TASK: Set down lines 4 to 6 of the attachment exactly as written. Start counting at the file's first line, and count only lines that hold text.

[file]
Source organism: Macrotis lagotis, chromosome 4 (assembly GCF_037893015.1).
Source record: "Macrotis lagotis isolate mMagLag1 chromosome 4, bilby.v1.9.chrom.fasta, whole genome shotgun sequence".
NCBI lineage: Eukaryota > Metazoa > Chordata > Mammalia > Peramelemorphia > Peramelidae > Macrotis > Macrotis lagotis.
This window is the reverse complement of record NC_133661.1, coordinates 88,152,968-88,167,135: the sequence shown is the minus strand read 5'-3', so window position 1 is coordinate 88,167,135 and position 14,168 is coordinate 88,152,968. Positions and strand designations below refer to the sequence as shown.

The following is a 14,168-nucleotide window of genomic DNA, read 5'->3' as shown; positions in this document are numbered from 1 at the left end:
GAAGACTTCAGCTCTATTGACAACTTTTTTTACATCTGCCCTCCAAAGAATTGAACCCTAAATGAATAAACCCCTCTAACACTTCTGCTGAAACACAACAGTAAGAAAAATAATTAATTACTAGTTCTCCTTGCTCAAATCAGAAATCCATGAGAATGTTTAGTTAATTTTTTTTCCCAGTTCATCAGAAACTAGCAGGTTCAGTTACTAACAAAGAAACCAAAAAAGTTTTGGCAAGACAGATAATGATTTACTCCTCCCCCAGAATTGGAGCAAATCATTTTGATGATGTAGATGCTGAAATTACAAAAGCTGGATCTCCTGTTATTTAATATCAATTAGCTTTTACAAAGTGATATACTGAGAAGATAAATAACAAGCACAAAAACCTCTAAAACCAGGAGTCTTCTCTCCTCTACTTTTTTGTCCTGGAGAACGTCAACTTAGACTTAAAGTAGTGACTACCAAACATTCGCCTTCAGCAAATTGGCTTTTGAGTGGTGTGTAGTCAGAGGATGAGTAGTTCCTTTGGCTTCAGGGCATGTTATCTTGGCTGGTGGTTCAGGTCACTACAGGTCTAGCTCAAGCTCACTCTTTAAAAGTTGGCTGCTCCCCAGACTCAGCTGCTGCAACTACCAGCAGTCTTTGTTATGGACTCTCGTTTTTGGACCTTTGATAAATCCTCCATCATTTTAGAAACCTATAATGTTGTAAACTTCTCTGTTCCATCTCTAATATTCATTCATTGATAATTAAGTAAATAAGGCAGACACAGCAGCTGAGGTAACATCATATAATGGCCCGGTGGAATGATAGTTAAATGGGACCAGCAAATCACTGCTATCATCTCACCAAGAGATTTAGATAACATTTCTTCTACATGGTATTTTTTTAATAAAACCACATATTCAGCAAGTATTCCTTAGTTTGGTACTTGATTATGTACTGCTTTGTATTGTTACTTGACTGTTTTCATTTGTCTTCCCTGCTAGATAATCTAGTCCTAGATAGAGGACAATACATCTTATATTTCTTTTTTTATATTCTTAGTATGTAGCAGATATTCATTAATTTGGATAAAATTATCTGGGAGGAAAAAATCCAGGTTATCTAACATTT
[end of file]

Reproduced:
This window is the reverse complement of record NC_133661.1, coordinates 88,152,968-88,167,135: the sequence shown is the minus strand read 5'-3', so window position 1 is coordinate 88,167,135 and position 14,168 is coordinate 88,152,968. Positions and strand designations below refer to the sequence as shown.

The following is a 14,168-nucleotide window of genomic DNA, read 5'->3' as shown; positions in this document are numbered from 1 at the left end:
GAAGACTTCAGCTCTATTGACAACTTTTTTTACATCTGCCCTCCAAAGAATTGAACCCTAAATGAATAAACCCCTCTAACACTTCTGCTGAAACACAACAGTAAGAAAAATAATTAATTACTAGTTCTCCTTGCTCAAATCAGAAATCCATGAGAATGTTTAGTTAATTTTTTTTCCCAGTTCATCAGAAACTAGCAGGTTCAGTTACTAACAAAGAAACCAAAAAAGTTTTGGCAAGACAGATAATGATTTACTCCTCCCCCAGAATTGGAGCAAATCATTTTGATGATGTAGATGCTGAAATTACAAAAGCTGGATCTCCTGTTATTTAATATCAATTAGCTTTTACAAAGTGATATACTGAGAAGATAAATAACAAGCACAAAAACCTCTAAAACCAGGAGTCTTCTCTCCTCTACTTTTTTGTCCTGGAGAACGTCAACTTAGACTTAAAGTAGTGACTACCAAACATTCGCCTTCAGCAAATTGGCTTTTGAGTGGTGTGTAGTCAGAGGATGAGTAGTTCCTTTGGCTTCAGGGCATGTTATCTTGGCTGGTGGTTCAGGTCACTACAGGTCTAGCTCAAGCTCACTCTTTAAAAGTTGGCTGCTCCCCAGACTCAGCTGCTGCAACTACCAGCAGTCTTTGTTATGGACTCTCGTTTTTGGACCTTTGATAAATCCTCCATCATTTTAGAAACCTATAATGTTGTAAACTTCTCTGTTCCATCTCTAATATTCATTCATTGATAATTAAGTAAATAAGGCAGACACAGCAGCTGAGGTAACATCATATAATGGCCCGGTGGAATGATAGTTAAATGGGACCAGCAAATCACTGCTATCATCTCACCAAGAGATTTAGATAACATTTCTTCTACATGGTATTTTTTTAATAAAACCACATATTCAGCAAGTATTCCTTAGTTTGGTACTTGATTATGTACTGCTTTGTATTGTTACTTGACTGTTTTCATTTGTCTTCCCTGCTAGATAATCTAGTCCTAGATAGAGGACAATACATCTTATATTTCTTTTTTTATATTCTTAGTATGTAGCAGATATTCATTAATTTGGATAAAATTATCTGGGAGGAAAAAATCCAGGTTATCTAACATTT